Tuesday, May 25, 2010
NASHVILLE MOVES FORWARD WITH FLOOD RECOVERY EFFORTS
Tuesday, May 25, 2010 NASHVILLE MOVES FORWARD WITH FLOOD RECOVERY EFFORTS Saturday, May 1, 2010 marked the beginning of the 2010 flooding in Tennessee. Police, fire rescue crews and citizens worked diligently to get people out of their homes safely as the flood waters rose. Emergency responders conducted over 1,400 water-related rescues. By Sunday night it was estimated that the Nashville area had received a historic 13.51 inches of rainfall, and Mayor Karl Dean declared that Nashville was in a State of Emergency. The effort to recover and rebuild is now fully underway and constantly evolving. The Mayor's ongoing long-term recovery efforts include the formation of a full-time Recovery Team assigned to work out of the Mayor’s Office. The Recovery Team's focus will be getting help to those who need it. Most recently, the Recovery Team organized ReBuild Home Clinics, which provided one-on-one guidance to over 500 citizens in order to help them understand the various resources available for construction, permitting, legal aid and temporary or short-term housing. The Metro Department of Codes has issued nearly 1,300 building permits for the repair of flood damaged properties. Another crucial part of the recovery has been clearing Nashville's streets of the debris pulled from flooded homes. To date, Public Works has removed over 214 thousand yards, or 53 thousand tons of debris from Nashville's neighborhoods and streets. FLOOD RECOVERY ASSISTANCE AVAILABLE Flood victims are still being encouraged to register with FEMA in order to begin receiving federal flood assistance. FEMA can be contacted by visiting www.disasterassistance.gov or by calling 1-800-621-FEMA. Flood victims in need of other non-emergency assistance can call United Way at 2-1-1 to be directed to the appropriate agency or closest non-profit distribution site for food, clothing and other needs. Individual departments of the Metropolitan Government, in conjunction with the Mayor's office, continue to strive to keep www.nashville.gov/flood up-to-date with the most current information on the issues that affect victims of the flood and citizens of Nashville.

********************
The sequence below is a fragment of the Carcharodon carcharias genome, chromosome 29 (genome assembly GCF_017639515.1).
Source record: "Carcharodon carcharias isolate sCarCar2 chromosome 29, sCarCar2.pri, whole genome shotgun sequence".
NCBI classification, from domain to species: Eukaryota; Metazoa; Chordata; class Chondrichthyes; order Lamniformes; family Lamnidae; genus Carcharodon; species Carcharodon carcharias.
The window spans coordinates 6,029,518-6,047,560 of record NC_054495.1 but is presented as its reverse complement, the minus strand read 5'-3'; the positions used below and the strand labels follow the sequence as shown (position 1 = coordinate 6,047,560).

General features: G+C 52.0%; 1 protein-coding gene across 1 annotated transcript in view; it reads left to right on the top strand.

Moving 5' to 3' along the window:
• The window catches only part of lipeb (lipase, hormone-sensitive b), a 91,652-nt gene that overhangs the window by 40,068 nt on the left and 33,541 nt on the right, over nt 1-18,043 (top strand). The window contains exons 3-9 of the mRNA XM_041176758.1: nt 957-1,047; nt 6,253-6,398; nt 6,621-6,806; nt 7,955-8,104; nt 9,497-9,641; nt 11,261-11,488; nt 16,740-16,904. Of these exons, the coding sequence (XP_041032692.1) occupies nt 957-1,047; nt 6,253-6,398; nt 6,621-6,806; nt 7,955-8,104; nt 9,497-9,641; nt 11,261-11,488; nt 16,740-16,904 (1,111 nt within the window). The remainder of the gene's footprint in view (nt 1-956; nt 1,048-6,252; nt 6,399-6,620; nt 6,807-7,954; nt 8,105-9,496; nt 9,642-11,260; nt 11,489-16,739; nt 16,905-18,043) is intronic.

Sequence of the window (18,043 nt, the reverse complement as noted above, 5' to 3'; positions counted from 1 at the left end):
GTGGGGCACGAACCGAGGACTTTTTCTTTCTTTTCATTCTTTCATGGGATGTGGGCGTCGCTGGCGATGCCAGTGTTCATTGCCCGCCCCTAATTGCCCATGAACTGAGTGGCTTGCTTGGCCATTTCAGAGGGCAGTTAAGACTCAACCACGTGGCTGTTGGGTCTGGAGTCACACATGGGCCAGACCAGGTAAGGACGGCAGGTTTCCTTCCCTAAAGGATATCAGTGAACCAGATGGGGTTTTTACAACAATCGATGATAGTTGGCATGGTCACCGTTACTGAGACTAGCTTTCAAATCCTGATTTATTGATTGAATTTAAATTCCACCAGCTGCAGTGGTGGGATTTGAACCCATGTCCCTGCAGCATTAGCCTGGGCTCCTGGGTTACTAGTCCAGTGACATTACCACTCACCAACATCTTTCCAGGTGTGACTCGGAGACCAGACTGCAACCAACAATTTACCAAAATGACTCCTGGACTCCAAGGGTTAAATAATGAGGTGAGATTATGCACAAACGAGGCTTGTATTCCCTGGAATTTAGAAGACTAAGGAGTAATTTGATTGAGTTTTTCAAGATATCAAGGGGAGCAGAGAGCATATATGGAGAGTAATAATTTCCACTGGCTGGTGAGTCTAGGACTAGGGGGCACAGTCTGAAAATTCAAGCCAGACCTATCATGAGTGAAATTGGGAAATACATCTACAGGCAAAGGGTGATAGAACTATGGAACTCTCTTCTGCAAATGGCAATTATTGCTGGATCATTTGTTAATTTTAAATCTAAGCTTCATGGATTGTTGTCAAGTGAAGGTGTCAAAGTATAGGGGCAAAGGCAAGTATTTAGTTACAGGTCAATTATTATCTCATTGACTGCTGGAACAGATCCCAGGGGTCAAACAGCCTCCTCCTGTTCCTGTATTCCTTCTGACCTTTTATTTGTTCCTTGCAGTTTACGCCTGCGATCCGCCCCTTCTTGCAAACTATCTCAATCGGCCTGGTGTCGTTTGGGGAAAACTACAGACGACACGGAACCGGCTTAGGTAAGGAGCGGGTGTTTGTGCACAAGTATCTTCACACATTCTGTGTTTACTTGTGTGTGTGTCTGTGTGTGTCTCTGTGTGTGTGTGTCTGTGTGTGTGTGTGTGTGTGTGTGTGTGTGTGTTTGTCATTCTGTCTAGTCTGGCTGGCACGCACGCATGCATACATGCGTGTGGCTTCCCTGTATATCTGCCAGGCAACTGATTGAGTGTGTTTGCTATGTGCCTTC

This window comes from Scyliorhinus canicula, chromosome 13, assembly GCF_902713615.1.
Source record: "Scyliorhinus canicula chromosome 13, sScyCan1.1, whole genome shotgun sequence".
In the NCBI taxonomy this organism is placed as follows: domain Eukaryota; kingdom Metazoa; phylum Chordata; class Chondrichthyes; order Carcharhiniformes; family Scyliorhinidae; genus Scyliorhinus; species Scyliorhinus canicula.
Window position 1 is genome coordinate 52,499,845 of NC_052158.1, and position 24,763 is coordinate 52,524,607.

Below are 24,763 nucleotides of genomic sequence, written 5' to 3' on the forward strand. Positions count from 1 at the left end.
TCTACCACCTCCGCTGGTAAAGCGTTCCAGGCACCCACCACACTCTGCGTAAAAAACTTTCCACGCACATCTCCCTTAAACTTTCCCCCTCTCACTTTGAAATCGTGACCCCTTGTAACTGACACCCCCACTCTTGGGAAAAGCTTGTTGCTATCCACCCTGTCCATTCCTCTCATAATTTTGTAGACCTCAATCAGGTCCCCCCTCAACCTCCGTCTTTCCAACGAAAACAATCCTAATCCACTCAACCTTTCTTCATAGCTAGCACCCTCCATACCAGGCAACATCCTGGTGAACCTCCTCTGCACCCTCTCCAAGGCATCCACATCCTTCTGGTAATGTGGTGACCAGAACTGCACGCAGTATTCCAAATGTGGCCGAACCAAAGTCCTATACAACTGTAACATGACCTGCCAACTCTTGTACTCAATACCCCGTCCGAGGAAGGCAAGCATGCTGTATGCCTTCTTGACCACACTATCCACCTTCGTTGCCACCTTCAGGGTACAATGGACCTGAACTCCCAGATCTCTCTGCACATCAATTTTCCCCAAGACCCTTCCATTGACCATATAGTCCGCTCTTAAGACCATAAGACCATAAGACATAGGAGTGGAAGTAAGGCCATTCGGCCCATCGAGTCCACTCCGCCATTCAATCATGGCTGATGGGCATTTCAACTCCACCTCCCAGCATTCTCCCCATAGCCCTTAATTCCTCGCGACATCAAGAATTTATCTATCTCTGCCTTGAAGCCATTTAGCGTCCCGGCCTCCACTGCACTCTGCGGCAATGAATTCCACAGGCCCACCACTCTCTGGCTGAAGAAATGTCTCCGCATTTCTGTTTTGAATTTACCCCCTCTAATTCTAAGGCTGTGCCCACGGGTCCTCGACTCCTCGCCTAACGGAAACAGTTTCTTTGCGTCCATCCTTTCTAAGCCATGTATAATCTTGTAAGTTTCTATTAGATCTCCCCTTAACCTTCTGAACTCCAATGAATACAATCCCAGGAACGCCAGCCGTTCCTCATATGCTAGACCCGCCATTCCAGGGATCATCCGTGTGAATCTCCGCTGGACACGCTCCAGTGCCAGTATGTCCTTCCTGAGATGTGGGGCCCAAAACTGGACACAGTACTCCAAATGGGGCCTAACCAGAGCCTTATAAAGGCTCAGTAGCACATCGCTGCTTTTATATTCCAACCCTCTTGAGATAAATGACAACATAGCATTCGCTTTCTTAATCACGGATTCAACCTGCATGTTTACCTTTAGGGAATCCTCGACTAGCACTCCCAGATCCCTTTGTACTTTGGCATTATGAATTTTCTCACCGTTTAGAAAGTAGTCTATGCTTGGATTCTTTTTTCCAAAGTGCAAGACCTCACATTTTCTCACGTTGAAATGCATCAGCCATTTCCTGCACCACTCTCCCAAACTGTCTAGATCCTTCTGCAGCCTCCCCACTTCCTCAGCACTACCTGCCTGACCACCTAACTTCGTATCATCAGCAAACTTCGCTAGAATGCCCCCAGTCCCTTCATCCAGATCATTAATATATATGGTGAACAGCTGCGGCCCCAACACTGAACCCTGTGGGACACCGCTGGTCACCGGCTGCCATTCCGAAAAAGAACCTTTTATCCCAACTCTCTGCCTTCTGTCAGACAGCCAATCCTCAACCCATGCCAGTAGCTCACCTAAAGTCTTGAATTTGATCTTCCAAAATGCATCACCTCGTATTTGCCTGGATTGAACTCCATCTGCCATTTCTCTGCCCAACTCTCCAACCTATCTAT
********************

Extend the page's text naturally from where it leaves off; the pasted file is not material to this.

Posted by Blogger at 11:07 AM